RELEVANT: “A relevant goal can answer “yes” to these questions: Does this seem worthwhile? Is this the right time? Does this match our other efforts/needs? Am I the right person to reach this goal? Is it applicable in the current socio-economic environment?”
This might be an easy one. Does your child’s success seem like a good investment of your family’s time? Should this be a priority, or can it wait? Will it help make things better overall? If you haven’t already asked these questions, be sure to!
TIME-BOUND: “A time-bound goal will usually answer these questions: When? What can I do six months from now? What can I do six weeks from now? What can I do today?”
We know that our goal is going to take some time. So, think about good ways to break it down. For example, take a look at your child’s school calendar–when are midterms, finals, project deadlines, holiday breaks? Use these dates to work with your child on her own schedule. Creating study plans and project calendars will help your kiddo stay on track, and use progress reports to ensure work is getting done on schedule. Decorate a big poster board with lists or a calendar that you hang in the kitchen to maintain important deadlines and tick off any big project stepping stones that are getting done! Add study dates, tutoring sessions, parent teacher conferences–anything that will help you stay on track. Make to-do lists each week. You can use these important dates to book-end smaller goals, like reading a certain number of pages in a book over the course of a week. Visual representations can be super helpful, and your child will be able to see her progress to track her successes.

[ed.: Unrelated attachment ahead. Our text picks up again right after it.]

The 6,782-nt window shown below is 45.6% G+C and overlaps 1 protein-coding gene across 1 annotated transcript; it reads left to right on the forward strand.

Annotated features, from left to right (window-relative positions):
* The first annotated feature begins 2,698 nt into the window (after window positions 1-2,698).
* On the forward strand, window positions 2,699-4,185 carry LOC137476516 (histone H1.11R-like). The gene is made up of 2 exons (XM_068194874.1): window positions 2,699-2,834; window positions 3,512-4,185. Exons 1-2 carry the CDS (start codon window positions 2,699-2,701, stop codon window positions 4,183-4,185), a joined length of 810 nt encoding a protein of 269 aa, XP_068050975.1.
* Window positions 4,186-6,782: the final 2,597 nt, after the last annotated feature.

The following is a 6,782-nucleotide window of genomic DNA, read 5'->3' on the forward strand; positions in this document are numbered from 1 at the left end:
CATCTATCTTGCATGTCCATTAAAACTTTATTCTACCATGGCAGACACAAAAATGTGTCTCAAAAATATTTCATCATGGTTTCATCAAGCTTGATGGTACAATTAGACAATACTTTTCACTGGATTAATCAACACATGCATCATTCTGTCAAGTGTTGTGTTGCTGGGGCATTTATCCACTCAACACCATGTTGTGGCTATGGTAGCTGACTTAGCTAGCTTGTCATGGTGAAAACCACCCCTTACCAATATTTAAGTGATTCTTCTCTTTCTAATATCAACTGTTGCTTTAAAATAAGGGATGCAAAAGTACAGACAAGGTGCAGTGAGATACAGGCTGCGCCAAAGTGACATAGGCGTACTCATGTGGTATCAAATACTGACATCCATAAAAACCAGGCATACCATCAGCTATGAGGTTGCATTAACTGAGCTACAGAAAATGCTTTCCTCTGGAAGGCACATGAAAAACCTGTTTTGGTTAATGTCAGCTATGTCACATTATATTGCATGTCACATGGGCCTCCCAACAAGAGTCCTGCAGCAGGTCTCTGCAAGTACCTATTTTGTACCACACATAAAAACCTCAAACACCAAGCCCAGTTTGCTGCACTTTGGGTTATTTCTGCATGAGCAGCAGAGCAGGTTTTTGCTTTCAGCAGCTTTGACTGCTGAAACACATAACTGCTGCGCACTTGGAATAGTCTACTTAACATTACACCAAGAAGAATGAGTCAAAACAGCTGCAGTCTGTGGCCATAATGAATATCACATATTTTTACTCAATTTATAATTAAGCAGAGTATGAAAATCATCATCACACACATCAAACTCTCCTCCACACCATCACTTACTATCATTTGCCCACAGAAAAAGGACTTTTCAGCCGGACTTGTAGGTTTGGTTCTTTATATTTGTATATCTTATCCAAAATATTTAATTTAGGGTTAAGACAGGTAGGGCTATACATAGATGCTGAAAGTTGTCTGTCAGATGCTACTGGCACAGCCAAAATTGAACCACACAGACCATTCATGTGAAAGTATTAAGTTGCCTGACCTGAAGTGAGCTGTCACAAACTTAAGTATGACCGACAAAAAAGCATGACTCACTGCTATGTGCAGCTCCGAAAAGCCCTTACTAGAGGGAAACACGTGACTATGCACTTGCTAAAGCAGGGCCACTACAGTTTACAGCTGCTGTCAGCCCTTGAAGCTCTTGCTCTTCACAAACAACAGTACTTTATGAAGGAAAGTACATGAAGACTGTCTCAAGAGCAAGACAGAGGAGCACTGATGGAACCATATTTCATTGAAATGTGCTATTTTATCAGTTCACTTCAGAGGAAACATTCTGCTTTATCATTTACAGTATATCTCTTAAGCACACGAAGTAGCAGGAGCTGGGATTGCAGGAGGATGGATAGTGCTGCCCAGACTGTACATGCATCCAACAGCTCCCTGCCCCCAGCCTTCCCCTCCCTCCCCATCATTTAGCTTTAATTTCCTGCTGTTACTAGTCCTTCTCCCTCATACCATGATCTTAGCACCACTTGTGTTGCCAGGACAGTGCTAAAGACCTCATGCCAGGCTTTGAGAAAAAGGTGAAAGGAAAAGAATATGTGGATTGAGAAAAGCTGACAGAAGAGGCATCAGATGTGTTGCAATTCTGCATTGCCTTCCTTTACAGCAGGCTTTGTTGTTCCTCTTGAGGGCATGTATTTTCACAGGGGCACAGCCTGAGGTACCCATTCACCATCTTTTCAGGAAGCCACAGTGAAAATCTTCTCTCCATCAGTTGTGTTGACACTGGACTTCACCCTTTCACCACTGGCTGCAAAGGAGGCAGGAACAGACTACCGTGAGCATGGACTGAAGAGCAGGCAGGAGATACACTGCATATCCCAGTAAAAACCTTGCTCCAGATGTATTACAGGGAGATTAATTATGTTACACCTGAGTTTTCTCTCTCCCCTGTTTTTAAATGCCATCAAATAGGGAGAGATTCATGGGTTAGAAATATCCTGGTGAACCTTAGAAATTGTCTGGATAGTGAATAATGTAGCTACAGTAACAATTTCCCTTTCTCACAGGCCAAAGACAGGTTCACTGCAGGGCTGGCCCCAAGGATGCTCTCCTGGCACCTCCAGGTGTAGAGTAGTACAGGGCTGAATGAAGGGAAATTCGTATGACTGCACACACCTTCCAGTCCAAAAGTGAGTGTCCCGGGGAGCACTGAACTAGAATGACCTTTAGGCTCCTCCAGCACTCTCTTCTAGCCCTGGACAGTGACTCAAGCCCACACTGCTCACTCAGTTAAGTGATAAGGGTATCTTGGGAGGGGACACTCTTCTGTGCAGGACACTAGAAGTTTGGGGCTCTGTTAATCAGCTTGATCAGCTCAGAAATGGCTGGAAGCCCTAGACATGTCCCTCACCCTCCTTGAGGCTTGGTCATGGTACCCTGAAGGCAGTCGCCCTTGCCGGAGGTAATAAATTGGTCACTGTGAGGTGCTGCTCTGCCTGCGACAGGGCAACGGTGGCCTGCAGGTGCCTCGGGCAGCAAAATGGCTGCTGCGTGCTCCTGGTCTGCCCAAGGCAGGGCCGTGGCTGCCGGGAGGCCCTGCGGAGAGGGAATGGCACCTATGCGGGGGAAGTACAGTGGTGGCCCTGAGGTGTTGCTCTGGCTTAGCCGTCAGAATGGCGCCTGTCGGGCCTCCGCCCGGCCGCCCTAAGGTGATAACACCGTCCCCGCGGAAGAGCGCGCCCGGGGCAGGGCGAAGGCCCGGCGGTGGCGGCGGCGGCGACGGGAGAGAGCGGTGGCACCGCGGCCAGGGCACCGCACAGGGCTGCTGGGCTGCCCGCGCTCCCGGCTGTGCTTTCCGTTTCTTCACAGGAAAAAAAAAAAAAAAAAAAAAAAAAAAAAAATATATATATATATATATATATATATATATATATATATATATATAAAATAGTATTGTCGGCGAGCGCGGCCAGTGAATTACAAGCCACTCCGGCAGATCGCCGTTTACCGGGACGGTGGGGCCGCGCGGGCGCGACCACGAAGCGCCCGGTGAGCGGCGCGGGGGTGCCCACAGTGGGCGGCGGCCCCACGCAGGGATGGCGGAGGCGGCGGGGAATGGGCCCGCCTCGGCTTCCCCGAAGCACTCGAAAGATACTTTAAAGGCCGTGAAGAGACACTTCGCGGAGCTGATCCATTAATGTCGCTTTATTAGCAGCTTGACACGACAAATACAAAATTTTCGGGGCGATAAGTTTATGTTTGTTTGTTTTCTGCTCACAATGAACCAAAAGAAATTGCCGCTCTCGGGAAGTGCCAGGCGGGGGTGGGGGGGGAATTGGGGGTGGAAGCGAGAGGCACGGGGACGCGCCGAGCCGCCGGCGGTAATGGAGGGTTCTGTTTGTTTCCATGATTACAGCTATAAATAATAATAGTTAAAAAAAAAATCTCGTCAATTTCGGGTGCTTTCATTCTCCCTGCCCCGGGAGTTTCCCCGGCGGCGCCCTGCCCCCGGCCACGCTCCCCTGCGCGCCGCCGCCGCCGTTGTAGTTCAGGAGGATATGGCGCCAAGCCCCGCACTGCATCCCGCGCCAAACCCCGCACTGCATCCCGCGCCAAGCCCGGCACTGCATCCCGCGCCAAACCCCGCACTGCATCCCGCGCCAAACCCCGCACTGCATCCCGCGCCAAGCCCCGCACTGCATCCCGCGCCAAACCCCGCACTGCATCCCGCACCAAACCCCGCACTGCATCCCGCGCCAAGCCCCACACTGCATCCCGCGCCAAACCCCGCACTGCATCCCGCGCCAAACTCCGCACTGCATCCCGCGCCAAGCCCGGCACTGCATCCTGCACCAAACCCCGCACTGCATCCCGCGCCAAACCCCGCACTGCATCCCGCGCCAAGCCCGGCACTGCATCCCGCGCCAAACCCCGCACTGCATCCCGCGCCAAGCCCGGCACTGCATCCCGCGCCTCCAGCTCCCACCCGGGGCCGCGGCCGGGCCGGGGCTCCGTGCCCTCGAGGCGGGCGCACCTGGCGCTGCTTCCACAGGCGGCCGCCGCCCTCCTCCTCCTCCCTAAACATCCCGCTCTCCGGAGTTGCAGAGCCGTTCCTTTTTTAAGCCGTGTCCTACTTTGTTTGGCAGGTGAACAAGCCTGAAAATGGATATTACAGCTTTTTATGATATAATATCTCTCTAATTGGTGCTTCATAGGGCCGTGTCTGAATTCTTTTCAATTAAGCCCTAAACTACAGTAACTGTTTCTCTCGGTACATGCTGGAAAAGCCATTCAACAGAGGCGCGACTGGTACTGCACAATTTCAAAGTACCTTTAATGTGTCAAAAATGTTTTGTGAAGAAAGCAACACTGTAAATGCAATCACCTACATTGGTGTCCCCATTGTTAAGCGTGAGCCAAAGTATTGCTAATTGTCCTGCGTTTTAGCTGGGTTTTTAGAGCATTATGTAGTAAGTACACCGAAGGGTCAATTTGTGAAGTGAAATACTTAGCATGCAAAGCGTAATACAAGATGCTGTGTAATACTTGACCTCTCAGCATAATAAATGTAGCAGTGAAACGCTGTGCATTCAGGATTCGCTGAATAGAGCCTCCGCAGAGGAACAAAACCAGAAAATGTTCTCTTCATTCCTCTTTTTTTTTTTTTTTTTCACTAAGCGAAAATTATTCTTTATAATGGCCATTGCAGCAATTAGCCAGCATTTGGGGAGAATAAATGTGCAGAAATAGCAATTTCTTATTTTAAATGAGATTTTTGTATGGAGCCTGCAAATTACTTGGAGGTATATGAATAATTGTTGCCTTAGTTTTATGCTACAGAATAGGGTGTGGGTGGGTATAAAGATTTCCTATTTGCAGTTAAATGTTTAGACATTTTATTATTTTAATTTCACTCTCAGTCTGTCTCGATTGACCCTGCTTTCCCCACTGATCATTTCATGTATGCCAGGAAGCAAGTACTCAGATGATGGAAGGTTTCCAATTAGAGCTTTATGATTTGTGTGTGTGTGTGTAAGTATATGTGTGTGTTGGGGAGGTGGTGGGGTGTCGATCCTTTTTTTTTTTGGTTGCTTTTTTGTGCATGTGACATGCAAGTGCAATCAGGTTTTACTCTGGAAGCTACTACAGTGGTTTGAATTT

SMART GOAL: I want to find and utilize the resources provided by my child’s school and within the community to help her raise her overall GPA in high school so that she can feel more confident in her ability to be successful and help her get on the right track for college. She will attend a tutoring session at least once a week, and will complete 2 extra credit assignments in the spring semester. She will raise her English grade from a 75 to an 80 by the end of the semester and will complete all of her assignments on time. We will support her by checking in with the family coach if we feel that we need additional resources that we cannot afford. This improvement in her English class will help raise her overall GPA. By the end of her junior year, her GPA will have met the requirements to apply for a merit-based scholarship so that she can start applying to colleges.
Now that you’ve learned about SMART goals, go back through your family goals and ask yourself the following questions: Are my goals specific? Measurable? Achievable? Relevant? Time-bound? If you can answer yes to all of these questions, you’ll find it much easier to move forward!